Time seems to slow as the page crosses the distance between them, rushing back to full speed as Zlatan takes the page and reads it.

His eyes scan rapidly across the page before lifting over it to face Andela, “You’re asking for a lot here, is so much truly necessary?”

“This would be enough to stem the bleeding,” she answers, taking back the page, “Our funding has been stagnant for years. Numerous positions have been left vacant because they’re seen as unnecessary. Right now, we’re losing ground, if this was to pass we could probably stop the backward momentum. Retaking what’s been lost would be far more costly.”

Zlatan is silent, watching her like he expected her to continue. Then slowly, seemingly cautiously he asks, “And that is the course of action you would take?”

She shrugs, his caution making her suspicious, “I’m a soldier, my role in the senate is to advise in matters of the military. For a military solution, I would spend everything that was necessary for a decisive resolution immediately, rather than bleed for a century then die.”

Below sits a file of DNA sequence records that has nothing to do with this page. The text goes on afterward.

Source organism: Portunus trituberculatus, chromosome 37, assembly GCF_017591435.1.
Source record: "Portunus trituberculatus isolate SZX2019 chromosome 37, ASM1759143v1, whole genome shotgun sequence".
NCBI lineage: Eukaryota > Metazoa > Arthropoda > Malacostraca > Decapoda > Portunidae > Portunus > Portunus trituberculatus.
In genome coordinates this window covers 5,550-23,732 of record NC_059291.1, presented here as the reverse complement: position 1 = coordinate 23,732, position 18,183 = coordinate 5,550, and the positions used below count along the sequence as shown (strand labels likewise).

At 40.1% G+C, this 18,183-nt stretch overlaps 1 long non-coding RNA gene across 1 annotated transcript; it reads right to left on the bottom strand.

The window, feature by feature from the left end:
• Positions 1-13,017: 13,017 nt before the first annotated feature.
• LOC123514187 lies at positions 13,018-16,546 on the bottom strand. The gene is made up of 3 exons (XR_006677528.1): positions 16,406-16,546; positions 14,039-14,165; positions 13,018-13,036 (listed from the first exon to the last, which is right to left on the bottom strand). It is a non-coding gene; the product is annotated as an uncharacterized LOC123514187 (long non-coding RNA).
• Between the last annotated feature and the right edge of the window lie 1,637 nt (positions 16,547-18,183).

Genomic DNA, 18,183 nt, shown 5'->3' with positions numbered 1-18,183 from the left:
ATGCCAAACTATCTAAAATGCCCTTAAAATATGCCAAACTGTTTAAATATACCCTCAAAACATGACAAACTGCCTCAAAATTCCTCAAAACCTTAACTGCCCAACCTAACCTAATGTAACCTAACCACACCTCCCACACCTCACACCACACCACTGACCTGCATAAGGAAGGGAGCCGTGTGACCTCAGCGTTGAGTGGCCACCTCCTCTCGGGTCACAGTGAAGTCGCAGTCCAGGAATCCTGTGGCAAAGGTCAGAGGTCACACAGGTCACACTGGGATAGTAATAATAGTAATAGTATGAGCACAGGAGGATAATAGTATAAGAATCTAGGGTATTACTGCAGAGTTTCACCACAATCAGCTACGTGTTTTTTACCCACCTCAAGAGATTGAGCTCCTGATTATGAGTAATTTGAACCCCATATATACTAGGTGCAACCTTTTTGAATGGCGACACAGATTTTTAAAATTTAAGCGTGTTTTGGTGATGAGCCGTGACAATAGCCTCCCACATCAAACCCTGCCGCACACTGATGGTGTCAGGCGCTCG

“And if you were advising beyond a solely military solution?”

Raising an eyebrow, “The uprisings come from the burden of taxes and the sense of separation from the Stella. The Empire’s golden age came out of the time the Empire built, instead of simply taking.”

Smile drawn widely across his face, Zlatan nods and rises to his feet, “I’m glad the army is in the hands of those who know history. I appreciate you sparing the time to share your thoughts, I won’t take up any more of your time. Best of luck with your resolution tomorrow. I’m sure we’ll speak again soon.”

For me, one of my favourite things in stories is when a system exists that is impacted by the actions of innumerable individuals. While I can turn my brain off and enjoy a story where things like massive armies just work. I’m always particularly intrigued when a story has the time to explore the difficulties of politics, bureaucracy and infighting.

Colonel Mustang in the anime Fullmetal Alchemist, is one of my favourite examples of this, as the story itself is high energy with lots of fighting and shouting, the fact the Mustang exists and operates in the background for so long with the goal of becoming the Fuhrer from within. I’m sure there are better examples, but he’s one I enjoyed.

Hope you enjoy it,